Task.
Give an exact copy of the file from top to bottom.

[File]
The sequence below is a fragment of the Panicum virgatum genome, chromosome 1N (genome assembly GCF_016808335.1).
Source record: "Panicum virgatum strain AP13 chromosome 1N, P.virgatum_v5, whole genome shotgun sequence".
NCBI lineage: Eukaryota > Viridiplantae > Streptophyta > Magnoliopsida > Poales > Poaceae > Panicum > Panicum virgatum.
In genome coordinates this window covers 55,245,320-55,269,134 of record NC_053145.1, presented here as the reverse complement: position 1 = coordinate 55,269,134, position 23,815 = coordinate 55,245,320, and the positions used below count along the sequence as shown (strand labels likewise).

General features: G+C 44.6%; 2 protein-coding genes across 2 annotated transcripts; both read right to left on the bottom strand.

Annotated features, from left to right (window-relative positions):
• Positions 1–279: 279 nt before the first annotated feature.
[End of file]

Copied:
The sequence below is a fragment of the Panicum virgatum genome, chromosome 1N (genome assembly GCF_016808335.1).
Source record: "Panicum virgatum strain AP13 chromosome 1N, P.virgatum_v5, whole genome shotgun sequence".
NCBI lineage: Eukaryota > Viridiplantae > Streptophyta > Magnoliopsida > Poales > Poaceae > Panicum > Panicum virgatum.
In genome coordinates this window covers 55,245,320-55,269,134 of record NC_053145.1, presented here as the reverse complement: position 1 = coordinate 55,269,134, position 23,815 = coordinate 55,245,320, and the positions used below count along the sequence as shown (strand labels likewise).

General features: G+C 44.6%; 2 protein-coding genes across 2 annotated transcripts; both read right to left on the bottom strand.

Annotated features, from left to right (window-relative positions):
• Positions 1–279: 279 nt before the first annotated feature.